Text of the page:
Vetrotex fiberglass yarns can be braided to produce tubular structures. The flexibility of the braid structure, as well as the mechanical, thermal and electrical characteristics of glass, make braided fiberglass ideal for many products.
- Protection of wiring under the hood of cars
- Electrical insulation of wiring for domestic appliances, aeronautics and more
- Sleeving, braid, rope used for thermal insulation as non- asbestos, heat-resistant sealing gasket, expansion gasket, flame barrier and more
Description of the process
A circular braiding machine is composed of two rotating sets of bobbins on which glass filament yarns have been wound. One set runs clockwise; the other runs counterclockwise around the center of the machine along a defined path. The bobbins of the two sets pass alternatively inside and outside along the path, forming the tubular braid structure. Its width is determined by the take-up speed of the braiding machine. In some applications, the tubular sleeve can be braided on a core because the braiding structure can easily conform to any complex shape. The resulting product is called rope.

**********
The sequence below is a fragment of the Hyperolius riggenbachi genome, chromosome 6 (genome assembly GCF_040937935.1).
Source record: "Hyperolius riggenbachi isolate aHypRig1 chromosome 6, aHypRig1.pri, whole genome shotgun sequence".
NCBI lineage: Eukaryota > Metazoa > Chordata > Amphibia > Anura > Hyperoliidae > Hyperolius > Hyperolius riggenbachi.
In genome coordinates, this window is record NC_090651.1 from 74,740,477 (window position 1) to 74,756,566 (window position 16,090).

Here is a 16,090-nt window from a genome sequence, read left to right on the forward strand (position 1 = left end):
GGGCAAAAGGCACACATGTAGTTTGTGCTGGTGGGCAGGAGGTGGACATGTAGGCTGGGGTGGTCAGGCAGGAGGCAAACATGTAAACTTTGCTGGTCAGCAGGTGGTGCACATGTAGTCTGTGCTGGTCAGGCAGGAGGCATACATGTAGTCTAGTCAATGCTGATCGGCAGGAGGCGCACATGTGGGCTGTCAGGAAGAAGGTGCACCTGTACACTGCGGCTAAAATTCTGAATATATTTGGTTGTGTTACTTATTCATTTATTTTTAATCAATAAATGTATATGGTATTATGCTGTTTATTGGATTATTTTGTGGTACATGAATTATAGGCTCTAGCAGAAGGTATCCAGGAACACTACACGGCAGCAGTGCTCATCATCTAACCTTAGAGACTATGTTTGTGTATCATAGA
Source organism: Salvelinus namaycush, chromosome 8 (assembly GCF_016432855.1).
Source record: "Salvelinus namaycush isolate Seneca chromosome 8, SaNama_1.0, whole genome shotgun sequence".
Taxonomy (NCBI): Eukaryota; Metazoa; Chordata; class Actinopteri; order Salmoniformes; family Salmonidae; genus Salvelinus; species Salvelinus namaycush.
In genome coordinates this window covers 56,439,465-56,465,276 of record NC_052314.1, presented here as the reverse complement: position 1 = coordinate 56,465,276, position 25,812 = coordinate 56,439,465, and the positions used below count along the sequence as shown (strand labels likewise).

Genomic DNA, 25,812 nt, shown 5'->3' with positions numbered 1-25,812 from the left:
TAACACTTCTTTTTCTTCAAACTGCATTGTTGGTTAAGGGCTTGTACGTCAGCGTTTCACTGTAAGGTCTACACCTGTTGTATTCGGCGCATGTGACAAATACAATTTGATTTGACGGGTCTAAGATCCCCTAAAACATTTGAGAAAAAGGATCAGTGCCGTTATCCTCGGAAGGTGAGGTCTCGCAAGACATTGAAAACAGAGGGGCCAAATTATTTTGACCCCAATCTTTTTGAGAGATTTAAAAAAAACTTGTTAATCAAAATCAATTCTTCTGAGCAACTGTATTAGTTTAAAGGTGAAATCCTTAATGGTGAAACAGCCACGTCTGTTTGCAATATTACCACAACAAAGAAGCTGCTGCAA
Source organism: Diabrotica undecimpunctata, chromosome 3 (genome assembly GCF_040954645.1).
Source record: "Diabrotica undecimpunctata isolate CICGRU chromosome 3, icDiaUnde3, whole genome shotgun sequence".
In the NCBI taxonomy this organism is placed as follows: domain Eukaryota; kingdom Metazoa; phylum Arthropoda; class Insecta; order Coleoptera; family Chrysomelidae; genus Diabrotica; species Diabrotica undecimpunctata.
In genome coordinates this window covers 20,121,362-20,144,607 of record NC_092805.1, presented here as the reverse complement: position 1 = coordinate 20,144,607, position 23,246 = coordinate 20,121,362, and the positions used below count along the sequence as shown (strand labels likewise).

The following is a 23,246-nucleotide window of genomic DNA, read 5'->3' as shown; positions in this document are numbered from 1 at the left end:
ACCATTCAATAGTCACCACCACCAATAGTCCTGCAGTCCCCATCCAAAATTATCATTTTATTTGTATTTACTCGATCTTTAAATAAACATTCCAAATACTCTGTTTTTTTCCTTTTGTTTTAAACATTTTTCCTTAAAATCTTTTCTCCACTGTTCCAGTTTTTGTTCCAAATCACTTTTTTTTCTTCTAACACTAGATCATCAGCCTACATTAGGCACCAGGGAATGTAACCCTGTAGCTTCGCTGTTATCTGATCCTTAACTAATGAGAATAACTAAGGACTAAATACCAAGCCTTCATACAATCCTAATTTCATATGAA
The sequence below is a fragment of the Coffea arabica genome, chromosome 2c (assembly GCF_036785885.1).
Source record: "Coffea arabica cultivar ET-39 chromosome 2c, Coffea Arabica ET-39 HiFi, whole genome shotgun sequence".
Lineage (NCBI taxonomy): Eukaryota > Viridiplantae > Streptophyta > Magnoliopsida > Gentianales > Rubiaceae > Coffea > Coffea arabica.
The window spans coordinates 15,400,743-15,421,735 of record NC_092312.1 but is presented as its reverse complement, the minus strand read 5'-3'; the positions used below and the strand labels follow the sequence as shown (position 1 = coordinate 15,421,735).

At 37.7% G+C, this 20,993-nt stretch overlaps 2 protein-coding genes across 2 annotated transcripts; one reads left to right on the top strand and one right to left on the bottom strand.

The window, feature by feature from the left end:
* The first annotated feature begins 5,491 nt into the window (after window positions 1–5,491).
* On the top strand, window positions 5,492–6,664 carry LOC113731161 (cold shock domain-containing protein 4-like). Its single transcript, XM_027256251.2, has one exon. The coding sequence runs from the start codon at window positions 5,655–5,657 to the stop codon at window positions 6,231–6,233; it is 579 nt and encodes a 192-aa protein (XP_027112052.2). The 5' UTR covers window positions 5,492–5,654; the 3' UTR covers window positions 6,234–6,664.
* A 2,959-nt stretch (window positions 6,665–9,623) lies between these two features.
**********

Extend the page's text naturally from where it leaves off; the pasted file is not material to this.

The rubbing forces are high during braiding, therefore, plied yarns are often used to avoid break and fuzz accumulation.
Additionally, braids can be coated, impregnated and partially or fully heat cleaned to impart the characteristics requested by the end user. The end product is often called sleeving.